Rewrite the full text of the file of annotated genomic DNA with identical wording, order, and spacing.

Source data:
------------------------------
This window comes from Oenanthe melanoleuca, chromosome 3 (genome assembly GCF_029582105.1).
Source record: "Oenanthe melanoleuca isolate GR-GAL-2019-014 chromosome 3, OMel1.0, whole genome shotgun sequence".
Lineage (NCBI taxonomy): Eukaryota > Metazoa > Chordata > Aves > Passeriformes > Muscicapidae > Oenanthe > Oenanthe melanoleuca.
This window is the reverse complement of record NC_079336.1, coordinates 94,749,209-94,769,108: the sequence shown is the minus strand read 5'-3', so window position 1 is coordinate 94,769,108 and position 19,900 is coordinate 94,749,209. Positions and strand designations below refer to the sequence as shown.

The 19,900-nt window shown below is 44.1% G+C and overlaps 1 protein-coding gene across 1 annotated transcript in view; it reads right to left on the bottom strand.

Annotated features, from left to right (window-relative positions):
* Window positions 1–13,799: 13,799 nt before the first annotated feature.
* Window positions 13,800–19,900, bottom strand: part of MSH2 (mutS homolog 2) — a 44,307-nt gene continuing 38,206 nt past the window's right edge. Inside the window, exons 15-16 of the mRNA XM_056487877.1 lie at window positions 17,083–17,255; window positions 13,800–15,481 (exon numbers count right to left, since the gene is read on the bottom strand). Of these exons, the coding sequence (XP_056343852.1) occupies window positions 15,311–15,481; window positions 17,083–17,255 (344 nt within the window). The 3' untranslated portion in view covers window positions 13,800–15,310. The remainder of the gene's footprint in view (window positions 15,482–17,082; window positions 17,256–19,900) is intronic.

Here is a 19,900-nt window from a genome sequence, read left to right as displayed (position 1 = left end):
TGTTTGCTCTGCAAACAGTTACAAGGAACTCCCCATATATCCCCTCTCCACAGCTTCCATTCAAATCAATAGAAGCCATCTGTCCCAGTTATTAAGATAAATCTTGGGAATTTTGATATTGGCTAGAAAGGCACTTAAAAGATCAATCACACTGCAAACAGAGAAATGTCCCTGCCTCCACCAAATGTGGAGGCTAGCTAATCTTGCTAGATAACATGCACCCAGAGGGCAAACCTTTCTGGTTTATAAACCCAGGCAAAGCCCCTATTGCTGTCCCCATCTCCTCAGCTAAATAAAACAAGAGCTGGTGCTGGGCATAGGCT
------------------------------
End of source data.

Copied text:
This window comes from Oenanthe melanoleuca, chromosome 3 (genome assembly GCF_029582105.1).
Source record: "Oenanthe melanoleuca isolate GR-GAL-2019-014 chromosome 3, OMel1.0, whole genome shotgun sequence".
Lineage (NCBI taxonomy): Eukaryota > Metazoa > Chordata > Aves > Passeriformes > Muscicapidae > Oenanthe > Oenanthe melanoleuca.
This window is the reverse complement of record NC_079336.1, coordinates 94,749,209-94,769,108: the sequence shown is the minus strand read 5'-3', so window position 1 is coordinate 94,769,108 and position 19,900 is coordinate 94,749,209. Positions and strand designations below refer to the sequence as shown.

The 19,900-nt window shown below is 44.1% G+C and overlaps 1 protein-coding gene across 1 annotated transcript in view; it reads right to left on the bottom strand.

Annotated features, from left to right (window-relative positions):
* Window positions 1–13,799: 13,799 nt before the first annotated feature.
* Window positions 13,800–19,900, bottom strand: part of MSH2 (mutS homolog 2) — a 44,307-nt gene continuing 38,206 nt past the window's right edge. Inside the window, exons 15-16 of the mRNA XM_056487877.1 lie at window positions 17,083–17,255; window positions 13,800–15,481 (exon numbers count right to left, since the gene is read on the bottom strand). Of these exons, the coding sequence (XP_056343852.1) occupies window positions 15,311–15,481; window positions 17,083–17,255 (344 nt within the window). The 3' untranslated portion in view covers window positions 13,800–15,310. The remainder of the gene's footprint in view (window positions 15,482–17,082; window positions 17,256–19,900) is intronic.

Here is a 19,900-nt window from a genome sequence, read left to right as displayed (position 1 = left end):
TGTTTGCTCTGCAAACAGTTACAAGGAACTCCCCATATATCCCCTCTCCACAGCTTCCATTCAAATCAATAGAAGCCATCTGTCCCAGTTATTAAGATAAATCTTGGGAATTTTGATATTGGCTAGAAAGGCACTTAAAAGATCAATCACACTGCAAACAGAGAAATGTCCCTGCCTCCACCAAATGTGGAGGCTAGCTAATCTTGCTAGATAACATGCACCCAGAGGGCAAACCTTTCTGGTTTATAAACCCAGGCAAAGCCCCTATTGCTGTCCCCATCTCCTCAGCTAAATAAAACAAGAGCTGGTGCTGGGCATAGGCT